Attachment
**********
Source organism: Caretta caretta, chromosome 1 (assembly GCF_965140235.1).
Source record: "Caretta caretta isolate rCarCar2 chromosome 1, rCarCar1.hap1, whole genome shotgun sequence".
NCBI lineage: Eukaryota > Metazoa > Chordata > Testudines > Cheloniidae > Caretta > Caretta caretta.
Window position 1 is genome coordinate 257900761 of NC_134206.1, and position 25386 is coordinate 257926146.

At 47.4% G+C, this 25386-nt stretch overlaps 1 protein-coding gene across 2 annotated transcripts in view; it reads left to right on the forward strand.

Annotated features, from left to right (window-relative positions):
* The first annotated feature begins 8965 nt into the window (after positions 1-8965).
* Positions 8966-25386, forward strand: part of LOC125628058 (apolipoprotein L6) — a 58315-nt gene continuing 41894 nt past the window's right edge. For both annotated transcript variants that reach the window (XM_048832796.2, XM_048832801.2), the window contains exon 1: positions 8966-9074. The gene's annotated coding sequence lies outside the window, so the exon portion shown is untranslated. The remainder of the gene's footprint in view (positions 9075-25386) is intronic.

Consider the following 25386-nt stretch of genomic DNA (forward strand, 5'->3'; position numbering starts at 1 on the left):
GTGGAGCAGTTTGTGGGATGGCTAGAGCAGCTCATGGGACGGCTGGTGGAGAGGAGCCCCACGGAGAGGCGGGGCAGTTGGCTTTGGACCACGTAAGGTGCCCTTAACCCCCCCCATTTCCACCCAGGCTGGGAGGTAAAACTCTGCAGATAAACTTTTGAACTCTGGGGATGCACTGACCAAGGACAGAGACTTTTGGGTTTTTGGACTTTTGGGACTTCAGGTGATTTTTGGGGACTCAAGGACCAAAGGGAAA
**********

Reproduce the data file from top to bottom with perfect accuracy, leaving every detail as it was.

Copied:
Source organism: Caretta caretta, chromosome 1 (assembly GCF_965140235.1).
Source record: "Caretta caretta isolate rCarCar2 chromosome 1, rCarCar1.hap1, whole genome shotgun sequence".
NCBI lineage: Eukaryota > Metazoa > Chordata > Testudines > Cheloniidae > Caretta > Caretta caretta.
Window position 1 is genome coordinate 257900761 of NC_134206.1, and position 25386 is coordinate 257926146.

At 47.4% G+C, this 25386-nt stretch overlaps 1 protein-coding gene across 2 annotated transcripts in view; it reads left to right on the forward strand.

Annotated features, from left to right (window-relative positions):
* The first annotated feature begins 8965 nt into the window (after positions 1-8965).
* Positions 8966-25386, forward strand: part of LOC125628058 (apolipoprotein L6) — a 58315-nt gene continuing 41894 nt past the window's right edge. For both annotated transcript variants that reach the window (XM_048832796.2, XM_048832801.2), the window contains exon 1: positions 8966-9074. The gene's annotated coding sequence lies outside the window, so the exon portion shown is untranslated. The remainder of the gene's footprint in view (positions 9075-25386) is intronic.

Consider the following 25386-nt stretch of genomic DNA (forward strand, 5'->3'; position numbering starts at 1 on the left):
GTGGAGCAGTTTGTGGGATGGCTAGAGCAGCTCATGGGACGGCTGGTGGAGAGGAGCCCCACGGAGAGGCGGGGCAGTTGGCTTTGGACCACGTAAGGTGCCCTTAACCCCCCCCATTTCCACCCAGGCTGGGAGGTAAAACTCTGCAGATAAACTTTTGAACTCTGGGGATGCACTGACCAAGGACAGAGACTTTTGGGTTTTTGGACTTTTGGGACTTCAGGTGATTTTTGGGGACTCAAGGACCAAAGGGAAA